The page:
Sunday, November 15, 2009

Big Field Trip - Residential

The White Oak Mill is still in use, and while the surrounding village is not the same as it was when it was first built, it still resembles the 'mini-town' it was set up to be. It is easy to tell that this residential section was planned out and built all at the same time. The streets are set up in a grid and the streets are numbered instead of having different names. Each house is fairly small and has a similar basic structure with a chimney in the middle of the building. Many of the current residents have added their own small additions, such as carports and porches, to the main section of the house. As the mill was renovated, the surrounding residential areas became more renovated too. There are no sidewalks in this development, showing that it was built to be a practical, affordable living situation for the mill workers, instead of a social area. The mail boxes are also placed along the road instead of by the front doors, showing that it is not meant to be an especially personable area. There is also a lot more space between the houses than between the different residences in the main part of town, and there are few large trees since the houses were built in the middle of an open field and only some residents decided to plant their own foliage.

The Revolution Mill has been renovated for a new purpose, but pieces of the surrounding village still remain. There is the Revolution Masonic Lodge, Baptist Church, and Buffalo Presbyterian Church all along Church Street which runs into downtown Greensboro. There is an iron-fenced cemetery belonging to the Cone family, which was a very prominent family early on in Greensboro. These buildings are all built in the classical style.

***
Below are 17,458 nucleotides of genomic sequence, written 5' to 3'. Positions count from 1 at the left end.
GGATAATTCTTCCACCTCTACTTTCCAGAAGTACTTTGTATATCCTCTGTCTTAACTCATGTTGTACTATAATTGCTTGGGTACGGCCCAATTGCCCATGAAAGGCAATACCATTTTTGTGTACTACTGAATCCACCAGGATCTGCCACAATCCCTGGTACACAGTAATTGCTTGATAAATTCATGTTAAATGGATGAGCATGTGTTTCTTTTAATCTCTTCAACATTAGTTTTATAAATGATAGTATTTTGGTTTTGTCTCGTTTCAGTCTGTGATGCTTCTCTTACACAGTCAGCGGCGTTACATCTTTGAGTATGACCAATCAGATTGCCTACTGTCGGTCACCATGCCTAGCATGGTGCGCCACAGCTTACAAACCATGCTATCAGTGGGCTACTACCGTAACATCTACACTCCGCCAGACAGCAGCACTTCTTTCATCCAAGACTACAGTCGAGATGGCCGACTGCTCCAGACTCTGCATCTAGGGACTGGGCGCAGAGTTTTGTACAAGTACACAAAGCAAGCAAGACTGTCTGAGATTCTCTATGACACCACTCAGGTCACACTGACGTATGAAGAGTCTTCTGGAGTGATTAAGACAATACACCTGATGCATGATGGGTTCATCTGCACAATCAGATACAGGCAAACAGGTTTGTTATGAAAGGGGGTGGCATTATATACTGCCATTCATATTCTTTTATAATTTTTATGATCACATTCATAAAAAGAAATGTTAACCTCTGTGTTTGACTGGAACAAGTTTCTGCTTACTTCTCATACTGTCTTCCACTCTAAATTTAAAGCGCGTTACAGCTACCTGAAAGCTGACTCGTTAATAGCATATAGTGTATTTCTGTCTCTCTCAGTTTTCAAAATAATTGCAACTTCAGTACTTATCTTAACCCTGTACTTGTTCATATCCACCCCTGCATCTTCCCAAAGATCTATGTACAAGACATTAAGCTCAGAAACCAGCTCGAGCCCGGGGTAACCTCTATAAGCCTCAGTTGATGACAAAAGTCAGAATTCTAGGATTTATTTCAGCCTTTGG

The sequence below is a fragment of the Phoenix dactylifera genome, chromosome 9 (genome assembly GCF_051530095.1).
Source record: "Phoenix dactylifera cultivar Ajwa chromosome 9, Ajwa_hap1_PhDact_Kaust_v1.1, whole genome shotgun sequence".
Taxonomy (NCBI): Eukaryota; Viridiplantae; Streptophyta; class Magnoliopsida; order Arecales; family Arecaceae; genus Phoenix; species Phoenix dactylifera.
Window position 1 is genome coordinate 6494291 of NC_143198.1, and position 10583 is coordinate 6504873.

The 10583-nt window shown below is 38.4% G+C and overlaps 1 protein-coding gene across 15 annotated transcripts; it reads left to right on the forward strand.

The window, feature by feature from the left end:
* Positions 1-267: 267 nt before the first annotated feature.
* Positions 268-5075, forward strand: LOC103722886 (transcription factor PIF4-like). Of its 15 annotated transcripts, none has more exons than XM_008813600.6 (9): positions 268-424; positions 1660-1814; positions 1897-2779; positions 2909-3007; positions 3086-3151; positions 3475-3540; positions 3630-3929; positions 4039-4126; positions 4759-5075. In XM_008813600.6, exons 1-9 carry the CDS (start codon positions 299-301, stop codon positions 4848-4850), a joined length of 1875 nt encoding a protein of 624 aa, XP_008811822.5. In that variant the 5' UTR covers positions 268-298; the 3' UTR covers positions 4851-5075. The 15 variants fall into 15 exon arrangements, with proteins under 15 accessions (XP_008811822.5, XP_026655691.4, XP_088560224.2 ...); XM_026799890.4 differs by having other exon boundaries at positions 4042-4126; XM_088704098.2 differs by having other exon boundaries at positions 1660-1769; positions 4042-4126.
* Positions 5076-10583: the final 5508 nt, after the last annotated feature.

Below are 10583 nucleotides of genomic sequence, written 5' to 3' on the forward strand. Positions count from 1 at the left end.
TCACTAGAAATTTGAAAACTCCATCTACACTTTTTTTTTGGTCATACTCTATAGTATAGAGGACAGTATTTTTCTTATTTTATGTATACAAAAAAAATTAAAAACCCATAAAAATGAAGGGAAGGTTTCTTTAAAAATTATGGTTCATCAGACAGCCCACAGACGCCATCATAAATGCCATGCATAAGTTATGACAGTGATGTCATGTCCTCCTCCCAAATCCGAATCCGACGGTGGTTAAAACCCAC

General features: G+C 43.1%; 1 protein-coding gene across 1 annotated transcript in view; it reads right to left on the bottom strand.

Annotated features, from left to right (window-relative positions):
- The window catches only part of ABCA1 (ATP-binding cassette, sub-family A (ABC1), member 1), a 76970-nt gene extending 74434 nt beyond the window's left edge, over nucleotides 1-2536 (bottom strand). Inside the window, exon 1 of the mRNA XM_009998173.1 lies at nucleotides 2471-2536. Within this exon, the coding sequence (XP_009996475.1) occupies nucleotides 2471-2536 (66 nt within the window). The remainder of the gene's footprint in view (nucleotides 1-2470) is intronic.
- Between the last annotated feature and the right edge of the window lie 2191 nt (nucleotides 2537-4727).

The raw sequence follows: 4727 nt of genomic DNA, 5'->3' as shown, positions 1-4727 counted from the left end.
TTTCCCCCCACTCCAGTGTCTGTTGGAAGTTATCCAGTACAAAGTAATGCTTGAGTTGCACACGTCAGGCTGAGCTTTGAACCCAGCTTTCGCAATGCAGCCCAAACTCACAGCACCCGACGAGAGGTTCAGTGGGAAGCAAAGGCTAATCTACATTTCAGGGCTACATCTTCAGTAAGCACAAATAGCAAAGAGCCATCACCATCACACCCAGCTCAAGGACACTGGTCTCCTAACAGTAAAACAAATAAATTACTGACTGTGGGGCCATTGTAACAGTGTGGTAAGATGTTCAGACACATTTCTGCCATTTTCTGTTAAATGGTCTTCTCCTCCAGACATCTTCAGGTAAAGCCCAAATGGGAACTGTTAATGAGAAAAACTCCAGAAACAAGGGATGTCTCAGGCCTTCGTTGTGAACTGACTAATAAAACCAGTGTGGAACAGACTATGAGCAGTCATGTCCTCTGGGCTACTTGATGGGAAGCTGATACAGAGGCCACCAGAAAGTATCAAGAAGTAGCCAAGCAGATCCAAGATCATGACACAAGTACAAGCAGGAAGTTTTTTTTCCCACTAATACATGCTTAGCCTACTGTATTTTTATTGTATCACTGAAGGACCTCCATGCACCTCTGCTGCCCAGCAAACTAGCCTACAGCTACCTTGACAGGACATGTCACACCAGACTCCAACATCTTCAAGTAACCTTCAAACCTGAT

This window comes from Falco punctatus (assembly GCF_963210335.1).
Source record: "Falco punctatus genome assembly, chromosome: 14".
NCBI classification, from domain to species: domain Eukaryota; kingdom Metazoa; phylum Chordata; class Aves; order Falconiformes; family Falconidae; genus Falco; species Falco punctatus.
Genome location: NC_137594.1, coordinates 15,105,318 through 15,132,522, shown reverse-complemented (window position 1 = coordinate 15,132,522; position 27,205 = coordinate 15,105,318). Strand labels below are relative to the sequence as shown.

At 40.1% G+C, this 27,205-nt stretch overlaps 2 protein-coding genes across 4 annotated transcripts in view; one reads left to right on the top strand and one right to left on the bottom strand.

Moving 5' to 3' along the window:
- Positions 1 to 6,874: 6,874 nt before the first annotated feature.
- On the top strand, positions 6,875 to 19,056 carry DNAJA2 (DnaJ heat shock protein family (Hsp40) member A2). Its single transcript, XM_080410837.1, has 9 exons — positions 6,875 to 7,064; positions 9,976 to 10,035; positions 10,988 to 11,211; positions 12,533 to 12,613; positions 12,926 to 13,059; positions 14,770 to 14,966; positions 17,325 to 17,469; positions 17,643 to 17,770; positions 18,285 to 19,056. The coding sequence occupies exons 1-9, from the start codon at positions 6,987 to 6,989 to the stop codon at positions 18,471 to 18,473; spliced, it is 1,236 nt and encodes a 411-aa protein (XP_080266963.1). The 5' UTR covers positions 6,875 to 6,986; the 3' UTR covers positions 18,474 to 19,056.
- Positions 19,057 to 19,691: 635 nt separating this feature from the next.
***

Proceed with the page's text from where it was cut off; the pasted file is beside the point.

In stark contrast to all of the mill residences is the Lowenstein residence. It was built in 1954 and designed by Edward Lowenstein for his own wife and family. The windows are designed specifically for North Carolina weather, to maximize the sun during the winter and minimize it during the summer. The house is divided into 'zones' with space to move between them. The kitchen and dining room take up one end, with a front foyer and living room in the middle, and both the children's and master bedrooms occupying the other end separated by a long, skinny hallway to divide the public and private sections of the house. The house is designed to be very warm, welcoming, and comfortable. The walls are wood paneled, and the owners' book and art collections can be viewed throughout the house. The large windows allow the house to seem as if it mixes both the indoors and outdoors together in one area.

The shape of this building is very unique, as is the incredible artwork outside in the yard. There is an exploding plane piece, a large pearl necklace, as well as many others. The chimney is also located out in the yard, which is quite unusual.

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